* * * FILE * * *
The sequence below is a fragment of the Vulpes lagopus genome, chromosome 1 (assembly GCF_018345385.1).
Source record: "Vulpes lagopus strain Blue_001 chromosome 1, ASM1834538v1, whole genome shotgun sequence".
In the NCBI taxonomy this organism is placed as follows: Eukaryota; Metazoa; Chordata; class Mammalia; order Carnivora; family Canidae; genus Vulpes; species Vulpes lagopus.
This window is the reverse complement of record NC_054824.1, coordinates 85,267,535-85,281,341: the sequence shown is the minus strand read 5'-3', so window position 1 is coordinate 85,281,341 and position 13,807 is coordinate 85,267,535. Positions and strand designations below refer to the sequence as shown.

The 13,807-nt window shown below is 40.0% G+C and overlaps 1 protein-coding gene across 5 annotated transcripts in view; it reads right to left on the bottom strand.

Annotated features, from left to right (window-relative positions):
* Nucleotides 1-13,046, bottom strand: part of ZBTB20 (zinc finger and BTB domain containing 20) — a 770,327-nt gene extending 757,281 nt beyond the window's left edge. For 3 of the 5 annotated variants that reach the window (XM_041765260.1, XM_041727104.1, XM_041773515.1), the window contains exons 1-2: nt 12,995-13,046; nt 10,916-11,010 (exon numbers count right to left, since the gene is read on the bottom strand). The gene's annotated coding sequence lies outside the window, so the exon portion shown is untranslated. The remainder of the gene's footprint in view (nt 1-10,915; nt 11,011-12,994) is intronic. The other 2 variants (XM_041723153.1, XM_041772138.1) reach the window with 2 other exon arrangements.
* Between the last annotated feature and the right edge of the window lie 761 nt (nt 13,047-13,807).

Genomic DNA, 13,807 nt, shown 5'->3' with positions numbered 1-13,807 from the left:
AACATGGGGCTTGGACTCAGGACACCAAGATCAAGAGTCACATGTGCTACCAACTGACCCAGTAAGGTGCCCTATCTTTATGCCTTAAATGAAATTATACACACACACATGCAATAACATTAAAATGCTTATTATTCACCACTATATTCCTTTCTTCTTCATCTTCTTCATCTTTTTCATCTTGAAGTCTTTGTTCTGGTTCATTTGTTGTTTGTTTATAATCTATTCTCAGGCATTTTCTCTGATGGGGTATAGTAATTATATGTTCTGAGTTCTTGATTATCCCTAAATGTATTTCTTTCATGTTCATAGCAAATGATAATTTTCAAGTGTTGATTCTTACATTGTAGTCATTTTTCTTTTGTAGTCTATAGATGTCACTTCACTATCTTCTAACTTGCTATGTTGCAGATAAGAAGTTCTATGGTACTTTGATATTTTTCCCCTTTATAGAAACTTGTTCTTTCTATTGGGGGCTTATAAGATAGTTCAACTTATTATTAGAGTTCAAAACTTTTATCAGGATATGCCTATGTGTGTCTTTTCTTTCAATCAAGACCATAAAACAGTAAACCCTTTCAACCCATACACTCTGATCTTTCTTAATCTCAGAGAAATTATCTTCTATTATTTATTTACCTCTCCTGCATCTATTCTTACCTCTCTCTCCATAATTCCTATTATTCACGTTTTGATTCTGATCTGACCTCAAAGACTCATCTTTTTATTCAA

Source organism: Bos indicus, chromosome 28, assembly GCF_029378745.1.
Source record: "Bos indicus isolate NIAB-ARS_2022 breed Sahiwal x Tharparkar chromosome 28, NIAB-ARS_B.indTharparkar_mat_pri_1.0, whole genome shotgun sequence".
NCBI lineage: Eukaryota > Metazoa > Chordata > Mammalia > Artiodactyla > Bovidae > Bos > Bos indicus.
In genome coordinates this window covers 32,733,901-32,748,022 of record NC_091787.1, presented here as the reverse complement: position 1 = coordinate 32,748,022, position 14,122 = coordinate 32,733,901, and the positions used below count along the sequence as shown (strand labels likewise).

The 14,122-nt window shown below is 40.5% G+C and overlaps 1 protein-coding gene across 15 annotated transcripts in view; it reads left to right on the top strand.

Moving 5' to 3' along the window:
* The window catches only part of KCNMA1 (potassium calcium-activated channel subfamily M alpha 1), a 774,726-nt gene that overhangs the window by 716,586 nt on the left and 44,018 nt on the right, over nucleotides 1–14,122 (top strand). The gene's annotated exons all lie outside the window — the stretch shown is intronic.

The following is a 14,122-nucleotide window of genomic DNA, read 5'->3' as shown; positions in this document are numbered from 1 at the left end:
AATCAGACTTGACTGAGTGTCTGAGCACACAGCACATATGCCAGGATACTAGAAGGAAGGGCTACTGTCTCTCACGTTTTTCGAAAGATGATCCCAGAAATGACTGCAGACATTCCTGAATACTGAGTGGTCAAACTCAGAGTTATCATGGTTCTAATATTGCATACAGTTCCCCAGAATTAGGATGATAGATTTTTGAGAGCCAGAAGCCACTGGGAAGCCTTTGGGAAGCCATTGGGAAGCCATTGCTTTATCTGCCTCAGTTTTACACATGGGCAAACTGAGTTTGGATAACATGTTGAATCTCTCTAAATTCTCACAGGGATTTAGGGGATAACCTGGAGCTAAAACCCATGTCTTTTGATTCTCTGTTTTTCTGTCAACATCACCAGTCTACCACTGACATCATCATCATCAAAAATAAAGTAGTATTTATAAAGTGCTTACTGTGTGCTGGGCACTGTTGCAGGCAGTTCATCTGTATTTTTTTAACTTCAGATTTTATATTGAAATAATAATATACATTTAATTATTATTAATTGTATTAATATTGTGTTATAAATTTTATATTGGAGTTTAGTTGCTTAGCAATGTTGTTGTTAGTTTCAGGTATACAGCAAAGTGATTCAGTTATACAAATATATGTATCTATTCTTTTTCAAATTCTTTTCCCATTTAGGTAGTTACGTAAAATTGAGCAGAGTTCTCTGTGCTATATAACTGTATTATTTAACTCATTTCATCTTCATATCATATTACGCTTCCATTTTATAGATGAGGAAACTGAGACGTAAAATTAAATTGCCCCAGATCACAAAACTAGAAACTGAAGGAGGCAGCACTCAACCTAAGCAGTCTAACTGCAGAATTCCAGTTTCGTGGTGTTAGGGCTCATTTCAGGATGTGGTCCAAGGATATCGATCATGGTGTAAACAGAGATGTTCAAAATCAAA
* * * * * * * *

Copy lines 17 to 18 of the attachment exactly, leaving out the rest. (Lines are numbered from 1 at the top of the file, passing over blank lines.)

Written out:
* The window catches only part of KCNMA1 (potassium calcium-activated channel subfamily M alpha 1), a 774,726-nt gene that overhangs the window by 716,586 nt on the left and 44,018 nt on the right, over nucleotides 1–14,122 (top strand). The gene's annotated exons all lie outside the window — the stretch shown is intronic.

The following is a 14,122-nucleotide window of genomic DNA, read 5'->3' as shown; positions in this document are numbered from 1 at the left end: